“We should enjoy tonight because I think you have to enjoy your wins, especially in tournaments, but then focus,” said Gareth Southgate in the immediate aftermath of England’s group D opening win against Croatia. Three crucial points were collected at Wembley on Sunday but the England manager reminded everyone that focus is now needed as games come thick and fast in tournament football.
“We’ve got to make sure that we’re ready for what is going to be an incredible game against Scotland and a huge challenge,” Southgate continued, and he is right. Friday evening’s match beneath the Wembley arch will be special. This has been the game that both England and Scotland fans have had circled in their calendar for some time.
Not only is Scotland’s appearance at Euro 2020 their first in a major tournament since the World Cup in 1998 but it is also the first time that the two old rivals have faced each other in a major tournament since Euro ’96 when England triumphed 2-0 in the group-stage.
The atmosphere at Wembley, which will consist of 22,500 spectators, 2,600 of them being Scots, will be raucous. Given the sterile and sanguine nature of games played behind closed doors in recent times, this will be the antidote. On one level, this is the big one, a must-win for both teams and, at the very least, a dare not lose. Yet, from an England perspective, all of the noise has to be managed with the utmost care.
This, after all is the oldest international football fixture of them all, dating back to 1872 at Hamilton Crescent in Partick in front of a 4,000-strong crowd. There was no doubt energy surrounding the game back then and that will be the case in the 114th meeting of the two nations on a football pitch. For those wondering, England edge Scotland in terms of wins (48 - 41).
History must be put aside
England’s players have spoken about how they were driven by the thrill of having supporters inside Wembley for the game against Croatia, but the key against Scotland will be to channel the passions correctly and not become embroiled in battles that could see the focus slip. Clearheadedness is required if England are to avoid a slip up.
And a slip up it would be should Scotland claim a win at Wembley. They fell to a 2-0 defeat against Czech Republic in their opening game on Monday and have a tough task in trying to progress out of the group given they face Croatia after England. Czech manager Jaroslav Silhavy went as far as saying that Steve Clarke’s team played in a “simple” way and were not afraid of using long balls.
Scotland have waited so long for this opportunity to come around again and it would be a disappointment if they weren’t to claim something positive from the group-stage. Full back Kieran Tierney, who many Scots see as their most important player, missed Monday’s game with a calf injury and faces an anxious wait as to whether he will be available come Friday.
However, even if Tierney doesn’t start, there will be battles all over the pitch, with Andy Robertson against Phil Foden being a highly anticipated prospective one. The heat of the duel must be tempered, however, and the fixture’s history must be put aside for 90 minutes.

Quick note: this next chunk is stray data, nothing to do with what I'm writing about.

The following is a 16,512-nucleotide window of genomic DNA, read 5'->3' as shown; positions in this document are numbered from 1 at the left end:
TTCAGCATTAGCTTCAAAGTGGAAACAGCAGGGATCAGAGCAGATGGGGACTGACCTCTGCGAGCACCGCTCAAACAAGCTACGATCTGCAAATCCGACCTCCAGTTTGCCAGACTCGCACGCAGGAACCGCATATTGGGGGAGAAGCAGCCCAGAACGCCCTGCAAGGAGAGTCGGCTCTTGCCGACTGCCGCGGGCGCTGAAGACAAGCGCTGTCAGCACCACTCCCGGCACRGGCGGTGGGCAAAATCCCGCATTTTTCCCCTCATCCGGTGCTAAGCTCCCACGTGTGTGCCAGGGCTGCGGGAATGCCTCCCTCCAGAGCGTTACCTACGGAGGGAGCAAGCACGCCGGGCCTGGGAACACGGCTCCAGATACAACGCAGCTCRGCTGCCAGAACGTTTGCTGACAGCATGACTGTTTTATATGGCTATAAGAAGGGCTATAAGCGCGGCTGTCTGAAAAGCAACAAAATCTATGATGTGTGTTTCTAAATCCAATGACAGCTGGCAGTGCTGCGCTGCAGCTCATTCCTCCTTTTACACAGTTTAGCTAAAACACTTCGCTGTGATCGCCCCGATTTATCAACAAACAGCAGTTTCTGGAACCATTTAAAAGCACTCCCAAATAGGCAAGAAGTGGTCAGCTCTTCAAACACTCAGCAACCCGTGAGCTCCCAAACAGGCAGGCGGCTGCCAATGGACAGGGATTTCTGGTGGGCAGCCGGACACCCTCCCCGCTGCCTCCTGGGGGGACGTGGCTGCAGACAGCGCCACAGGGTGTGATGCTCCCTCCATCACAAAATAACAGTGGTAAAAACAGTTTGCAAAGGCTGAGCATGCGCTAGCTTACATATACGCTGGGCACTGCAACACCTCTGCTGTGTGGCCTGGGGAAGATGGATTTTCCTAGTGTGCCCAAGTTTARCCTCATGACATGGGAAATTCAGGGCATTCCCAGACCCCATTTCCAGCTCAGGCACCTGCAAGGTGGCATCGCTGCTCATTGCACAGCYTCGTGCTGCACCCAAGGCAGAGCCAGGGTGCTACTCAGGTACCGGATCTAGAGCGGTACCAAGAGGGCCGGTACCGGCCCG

“For me, it is going to be another game,” Raheem Sterling says. “Of course, there is history but, at the same time, in football you can’t get too drawn into the history. You have got to be focused on the task ahead. We can’t be going in there fighting old battles.”
Southgate’s side are in a good place after their opening win; relaxed and confident. Their preparations had not been ideal - complicated by injuries to Harry Maguire and Jordan Henderson, the absence of a host of players at the start of the training camp due to European final commitments, and even on Tuesday deputy goalkeeper Dean Henderson had to pull out of the squad due to injury with Sheffield United shot-stopper Aaron Ramsdale drafted in as replacement. But getting off to a winning start provided the tonic.
Even the way in which England showed composure against Croatia, all the way down to the detail of applying pressure to the end in the suffocating north London heat rather than dropping back to protect a 1-0 lead, showed that this is a team with strong minds as well as ability. The England players have even said the right things in the build-up to the Scotland match; pointing out how Clarke’s team did create chances against the Czechs and that the breaks went against them somewhat.
Despite the platitudes, England will know deep down that this is a winnable game and such a result will take them into the knockout stages with a game to spare. Scotland lack quality at both ends and are beatable if England bring the right attitude. “When you try to ignore something then usually I want to think about it more,” said Tyrone Mings about the emotion and history of the fixture.
“If I walk into this press conference and someone says: ‘Don’t look over in that corner,’ I would be really interested to look over there. It is more about embracing the fixture and understanding the importance of what it means to the fans but not letting that cloud any judgment or emotion that we may have or are feeling going into the game. The best way to win a game is to stay composed and be in control of our thoughts and actions.”